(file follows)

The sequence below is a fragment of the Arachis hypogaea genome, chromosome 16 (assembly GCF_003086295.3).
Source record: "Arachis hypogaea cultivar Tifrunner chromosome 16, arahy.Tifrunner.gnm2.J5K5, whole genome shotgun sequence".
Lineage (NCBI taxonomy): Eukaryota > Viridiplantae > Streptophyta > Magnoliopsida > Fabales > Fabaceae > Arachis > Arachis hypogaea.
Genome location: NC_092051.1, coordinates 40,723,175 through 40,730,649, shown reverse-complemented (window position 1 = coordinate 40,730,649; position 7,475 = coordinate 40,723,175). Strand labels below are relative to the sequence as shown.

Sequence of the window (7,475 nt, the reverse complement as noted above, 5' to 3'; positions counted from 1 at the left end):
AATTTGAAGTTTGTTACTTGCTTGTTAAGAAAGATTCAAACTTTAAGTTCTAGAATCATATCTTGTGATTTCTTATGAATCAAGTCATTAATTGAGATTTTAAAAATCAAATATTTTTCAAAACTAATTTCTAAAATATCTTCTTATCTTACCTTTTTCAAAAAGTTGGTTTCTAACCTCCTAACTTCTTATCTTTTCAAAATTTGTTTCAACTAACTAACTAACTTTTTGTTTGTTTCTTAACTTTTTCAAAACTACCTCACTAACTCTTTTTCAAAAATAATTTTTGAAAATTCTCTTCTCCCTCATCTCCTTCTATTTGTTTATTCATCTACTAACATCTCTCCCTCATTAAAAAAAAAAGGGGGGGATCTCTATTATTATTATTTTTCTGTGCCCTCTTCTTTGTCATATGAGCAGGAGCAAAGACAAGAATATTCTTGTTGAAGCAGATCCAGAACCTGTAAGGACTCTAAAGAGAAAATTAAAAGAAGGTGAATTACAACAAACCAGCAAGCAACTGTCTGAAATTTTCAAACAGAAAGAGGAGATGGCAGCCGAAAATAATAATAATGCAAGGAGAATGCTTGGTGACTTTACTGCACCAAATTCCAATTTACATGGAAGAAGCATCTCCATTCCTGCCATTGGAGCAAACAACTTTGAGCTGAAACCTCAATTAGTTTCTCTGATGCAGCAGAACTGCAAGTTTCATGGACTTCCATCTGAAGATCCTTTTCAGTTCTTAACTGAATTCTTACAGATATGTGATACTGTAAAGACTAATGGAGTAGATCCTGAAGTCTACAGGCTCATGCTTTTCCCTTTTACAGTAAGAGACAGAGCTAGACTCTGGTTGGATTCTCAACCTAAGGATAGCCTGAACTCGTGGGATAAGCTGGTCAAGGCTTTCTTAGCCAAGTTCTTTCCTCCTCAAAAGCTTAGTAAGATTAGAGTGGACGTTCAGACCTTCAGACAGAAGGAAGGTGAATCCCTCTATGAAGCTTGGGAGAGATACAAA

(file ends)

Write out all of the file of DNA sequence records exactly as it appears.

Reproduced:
The sequence below is a fragment of the Arachis hypogaea genome, chromosome 16 (assembly GCF_003086295.3).
Source record: "Arachis hypogaea cultivar Tifrunner chromosome 16, arahy.Tifrunner.gnm2.J5K5, whole genome shotgun sequence".
Lineage (NCBI taxonomy): Eukaryota > Viridiplantae > Streptophyta > Magnoliopsida > Fabales > Fabaceae > Arachis > Arachis hypogaea.
Genome location: NC_092051.1, coordinates 40,723,175 through 40,730,649, shown reverse-complemented (window position 1 = coordinate 40,730,649; position 7,475 = coordinate 40,723,175). Strand labels below are relative to the sequence as shown.

Sequence of the window (7,475 nt, the reverse complement as noted above, 5' to 3'; positions counted from 1 at the left end):
AATTTGAAGTTTGTTACTTGCTTGTTAAGAAAGATTCAAACTTTAAGTTCTAGAATCATATCTTGTGATTTCTTATGAATCAAGTCATTAATTGAGATTTTAAAAATCAAATATTTTTCAAAACTAATTTCTAAAATATCTTCTTATCTTACCTTTTTCAAAAAGTTGGTTTCTAACCTCCTAACTTCTTATCTTTTCAAAATTTGTTTCAACTAACTAACTAACTTTTTGTTTGTTTCTTAACTTTTTCAAAACTACCTCACTAACTCTTTTTCAAAAATAATTTTTGAAAATTCTCTTCTCCCTCATCTCCTTCTATTTGTTTATTCATCTACTAACATCTCTCCCTCATTAAAAAAAAAAGGGGGGGATCTCTATTATTATTATTTTTCTGTGCCCTCTTCTTTGTCATATGAGCAGGAGCAAAGACAAGAATATTCTTGTTGAAGCAGATCCAGAACCTGTAAGGACTCTAAAGAGAAAATTAAAAGAAGGTGAATTACAACAAACCAGCAAGCAACTGTCTGAAATTTTCAAACAGAAAGAGGAGATGGCAGCCGAAAATAATAATAATGCAAGGAGAATGCTTGGTGACTTTACTGCACCAAATTCCAATTTACATGGAAGAAGCATCTCCATTCCTGCCATTGGAGCAAACAACTTTGAGCTGAAACCTCAATTAGTTTCTCTGATGCAGCAGAACTGCAAGTTTCATGGACTTCCATCTGAAGATCCTTTTCAGTTCTTAACTGAATTCTTACAGATATGTGATACTGTAAAGACTAATGGAGTAGATCCTGAAGTCTACAGGCTCATGCTTTTCCCTTTTACAGTAAGAGACAGAGCTAGACTCTGGTTGGATTCTCAACCTAAGGATAGCCTGAACTCGTGGGATAAGCTGGTCAAGGCTTTCTTAGCCAAGTTCTTTCCTCCTCAAAAGCTTAGTAAGATTAGAGTGGACGTTCAGACCTTCAGACAGAAGGAAGGTGAATCCCTCTATGAAGCTTGGGAGAGATACAAA